I found this on a little note card in my Aunt Carmen’s bible today during a visit. Uncle Aldo was talking about John 5:24, how it’s his favorite verse in the whole Bible. When I asked him what it said, he leaned over, looked at me intently and quoted, “Most assuredly, I say to you, he who hears My word and believes in Him who sent Me has everlasting life, and shall not come into judgment, but has passed from death into life.” Then he sighed and said, “That pretty much sums it up, doesn’t it?” They are devoted Catholics and have been their whole lives, but in recent years it’s as if they just discovered the Bible. It’s so great. Uncle Aldo said he never thought about it much before, but now they study it regularly. Aunt Carmen wanted to show me her Bible, so while I was flipping through it, this piece of paper fell out and I thought it was beautiful.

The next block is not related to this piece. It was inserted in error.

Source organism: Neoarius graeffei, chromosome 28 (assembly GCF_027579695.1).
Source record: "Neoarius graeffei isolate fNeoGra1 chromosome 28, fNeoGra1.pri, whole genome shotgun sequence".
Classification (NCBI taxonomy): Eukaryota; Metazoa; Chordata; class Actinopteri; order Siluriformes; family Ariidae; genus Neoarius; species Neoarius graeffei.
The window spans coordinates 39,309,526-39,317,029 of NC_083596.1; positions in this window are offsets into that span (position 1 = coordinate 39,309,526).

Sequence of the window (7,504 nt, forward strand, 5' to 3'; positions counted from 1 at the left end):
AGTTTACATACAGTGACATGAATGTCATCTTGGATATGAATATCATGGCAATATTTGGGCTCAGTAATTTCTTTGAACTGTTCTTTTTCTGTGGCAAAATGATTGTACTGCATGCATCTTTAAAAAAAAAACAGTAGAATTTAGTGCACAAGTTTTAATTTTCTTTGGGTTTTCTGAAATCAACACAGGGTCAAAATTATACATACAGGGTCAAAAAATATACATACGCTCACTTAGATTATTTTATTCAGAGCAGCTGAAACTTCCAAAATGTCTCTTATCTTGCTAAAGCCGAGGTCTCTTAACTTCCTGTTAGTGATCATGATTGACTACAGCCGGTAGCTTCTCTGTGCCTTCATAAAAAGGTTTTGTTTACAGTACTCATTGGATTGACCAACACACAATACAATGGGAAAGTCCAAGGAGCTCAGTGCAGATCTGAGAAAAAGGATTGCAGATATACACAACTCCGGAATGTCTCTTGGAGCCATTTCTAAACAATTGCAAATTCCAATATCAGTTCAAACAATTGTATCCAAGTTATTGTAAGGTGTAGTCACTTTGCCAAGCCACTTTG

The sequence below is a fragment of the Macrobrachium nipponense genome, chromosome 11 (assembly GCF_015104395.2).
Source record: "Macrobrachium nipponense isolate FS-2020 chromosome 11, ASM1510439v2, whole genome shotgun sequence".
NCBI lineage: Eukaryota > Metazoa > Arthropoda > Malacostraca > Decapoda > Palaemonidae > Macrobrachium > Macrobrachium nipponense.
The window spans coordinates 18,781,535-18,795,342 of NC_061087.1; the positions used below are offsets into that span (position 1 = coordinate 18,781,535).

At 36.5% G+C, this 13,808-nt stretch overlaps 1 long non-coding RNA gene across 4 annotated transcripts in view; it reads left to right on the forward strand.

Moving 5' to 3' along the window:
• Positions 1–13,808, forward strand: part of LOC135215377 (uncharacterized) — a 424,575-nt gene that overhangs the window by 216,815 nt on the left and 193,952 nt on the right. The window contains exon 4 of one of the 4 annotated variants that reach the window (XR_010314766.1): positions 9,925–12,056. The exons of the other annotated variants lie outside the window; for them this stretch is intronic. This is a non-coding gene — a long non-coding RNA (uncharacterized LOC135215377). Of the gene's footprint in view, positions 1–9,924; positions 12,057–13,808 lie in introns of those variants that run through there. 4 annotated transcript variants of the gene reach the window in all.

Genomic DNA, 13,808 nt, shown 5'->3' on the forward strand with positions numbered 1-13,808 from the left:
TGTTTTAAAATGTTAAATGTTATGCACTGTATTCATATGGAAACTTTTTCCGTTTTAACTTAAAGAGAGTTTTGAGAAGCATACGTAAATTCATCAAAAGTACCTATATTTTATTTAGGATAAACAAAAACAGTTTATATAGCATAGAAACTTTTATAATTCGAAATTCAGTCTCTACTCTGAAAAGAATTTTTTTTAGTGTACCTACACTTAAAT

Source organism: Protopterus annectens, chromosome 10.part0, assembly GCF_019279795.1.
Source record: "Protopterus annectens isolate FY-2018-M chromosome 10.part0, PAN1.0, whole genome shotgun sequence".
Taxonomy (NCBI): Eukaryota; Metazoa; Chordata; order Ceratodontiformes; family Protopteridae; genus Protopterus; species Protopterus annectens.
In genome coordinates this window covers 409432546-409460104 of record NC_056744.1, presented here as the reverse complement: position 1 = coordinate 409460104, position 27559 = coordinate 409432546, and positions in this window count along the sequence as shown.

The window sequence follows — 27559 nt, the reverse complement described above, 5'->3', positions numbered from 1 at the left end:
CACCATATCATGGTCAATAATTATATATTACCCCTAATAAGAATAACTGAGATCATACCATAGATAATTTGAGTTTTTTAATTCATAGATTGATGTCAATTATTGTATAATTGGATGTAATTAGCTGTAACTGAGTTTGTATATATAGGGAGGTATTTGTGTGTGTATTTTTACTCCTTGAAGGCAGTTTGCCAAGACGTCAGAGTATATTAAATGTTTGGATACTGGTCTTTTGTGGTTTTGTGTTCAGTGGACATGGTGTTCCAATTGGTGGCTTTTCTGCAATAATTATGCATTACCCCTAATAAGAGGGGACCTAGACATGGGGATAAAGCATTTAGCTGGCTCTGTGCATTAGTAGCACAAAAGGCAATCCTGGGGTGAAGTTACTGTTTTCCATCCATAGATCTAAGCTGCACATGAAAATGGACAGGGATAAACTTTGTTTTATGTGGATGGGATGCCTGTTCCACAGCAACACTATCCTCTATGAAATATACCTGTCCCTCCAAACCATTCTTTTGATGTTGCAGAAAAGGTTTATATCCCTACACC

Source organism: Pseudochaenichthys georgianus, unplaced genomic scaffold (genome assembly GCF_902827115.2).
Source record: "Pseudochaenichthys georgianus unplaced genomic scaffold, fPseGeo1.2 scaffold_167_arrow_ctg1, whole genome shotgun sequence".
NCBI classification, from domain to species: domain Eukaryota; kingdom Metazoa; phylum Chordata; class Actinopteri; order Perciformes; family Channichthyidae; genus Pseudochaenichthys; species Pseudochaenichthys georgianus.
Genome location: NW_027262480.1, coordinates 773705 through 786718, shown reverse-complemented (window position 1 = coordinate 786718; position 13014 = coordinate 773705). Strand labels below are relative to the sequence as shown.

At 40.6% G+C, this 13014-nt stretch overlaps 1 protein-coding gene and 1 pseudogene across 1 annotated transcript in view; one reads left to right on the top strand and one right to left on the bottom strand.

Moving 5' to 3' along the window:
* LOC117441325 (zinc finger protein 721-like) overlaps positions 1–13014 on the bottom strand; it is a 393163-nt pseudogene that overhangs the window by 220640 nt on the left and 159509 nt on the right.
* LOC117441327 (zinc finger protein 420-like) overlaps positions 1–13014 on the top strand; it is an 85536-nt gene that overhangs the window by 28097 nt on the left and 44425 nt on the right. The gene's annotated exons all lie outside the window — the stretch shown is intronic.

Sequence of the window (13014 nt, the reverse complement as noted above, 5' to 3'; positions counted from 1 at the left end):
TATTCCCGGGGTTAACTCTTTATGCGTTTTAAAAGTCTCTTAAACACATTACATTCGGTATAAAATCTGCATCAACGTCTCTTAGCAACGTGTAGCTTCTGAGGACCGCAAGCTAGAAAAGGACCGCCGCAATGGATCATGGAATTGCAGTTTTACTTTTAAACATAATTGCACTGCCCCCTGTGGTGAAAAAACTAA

The Christian’s Comfort
(Extract from a letter by Dr. James DeKoven, written just before his death, to a friend in affliction, March, 1879)
The Christian’s comfort in sorrow is to be found, not in the memory, but in the presence of the one we love. The Christian is in Christ; the departed loved one is in Christ, too, only nearer to Him than we on earth. One is on this side of the veil, the other on that. By coming nearer to Christ the living and the dead come nearer to each other in Him, not in any physical manner by sight or sound or touch – that would be only to restore what is most imperfect and what death was meant to end – but in the deep, hidden bonds that bind the souls of them that love Him together in our Lord Jesus Christ.
Thus, prayers and good works and Holy Communion and the personal love of Jesus, become the comfort of one that sorrows, not because they make one forget or benumb one’s feelings, but because through them the soul is being drawn nearer to Christ.
Thus there becomes a deep meaning in the benediction, “Blessed are they that mourn."